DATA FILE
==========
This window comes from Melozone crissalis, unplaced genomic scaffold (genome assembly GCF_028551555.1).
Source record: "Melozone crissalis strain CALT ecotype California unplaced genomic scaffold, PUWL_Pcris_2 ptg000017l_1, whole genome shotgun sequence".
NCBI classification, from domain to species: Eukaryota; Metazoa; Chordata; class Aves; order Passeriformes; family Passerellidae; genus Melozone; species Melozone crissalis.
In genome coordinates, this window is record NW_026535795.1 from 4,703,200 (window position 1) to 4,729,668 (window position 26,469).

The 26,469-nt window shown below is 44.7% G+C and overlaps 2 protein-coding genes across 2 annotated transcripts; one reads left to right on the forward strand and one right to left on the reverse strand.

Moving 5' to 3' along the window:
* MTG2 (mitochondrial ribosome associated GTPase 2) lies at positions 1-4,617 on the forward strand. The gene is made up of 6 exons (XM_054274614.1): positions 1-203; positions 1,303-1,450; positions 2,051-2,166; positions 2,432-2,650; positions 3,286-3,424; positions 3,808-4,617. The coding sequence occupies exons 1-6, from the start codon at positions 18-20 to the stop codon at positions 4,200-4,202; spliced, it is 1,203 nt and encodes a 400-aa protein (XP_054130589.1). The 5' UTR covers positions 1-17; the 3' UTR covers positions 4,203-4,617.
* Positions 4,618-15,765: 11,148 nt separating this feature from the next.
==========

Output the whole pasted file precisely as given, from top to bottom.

This window comes from Melozone crissalis, unplaced genomic scaffold (genome assembly GCF_028551555.1).
Source record: "Melozone crissalis strain CALT ecotype California unplaced genomic scaffold, PUWL_Pcris_2 ptg000017l_1, whole genome shotgun sequence".
NCBI classification, from domain to species: Eukaryota; Metazoa; Chordata; class Aves; order Passeriformes; family Passerellidae; genus Melozone; species Melozone crissalis.
In genome coordinates, this window is record NW_026535795.1 from 4,703,200 (window position 1) to 4,729,668 (window position 26,469).

The 26,469-nt window shown below is 44.7% G+C and overlaps 2 protein-coding genes across 2 annotated transcripts; one reads left to right on the forward strand and one right to left on the reverse strand.

Moving 5' to 3' along the window:
* MTG2 (mitochondrial ribosome associated GTPase 2) lies at positions 1-4,617 on the forward strand. The gene is made up of 6 exons (XM_054274614.1): positions 1-203; positions 1,303-1,450; positions 2,051-2,166; positions 2,432-2,650; positions 3,286-3,424; positions 3,808-4,617. The coding sequence occupies exons 1-6, from the start codon at positions 18-20 to the stop codon at positions 4,200-4,202; spliced, it is 1,203 nt and encodes a 400-aa protein (XP_054130589.1). The 5' UTR covers positions 1-17; the 3' UTR covers positions 4,203-4,617.
* Positions 4,618-15,765: 11,148 nt separating this feature from the next.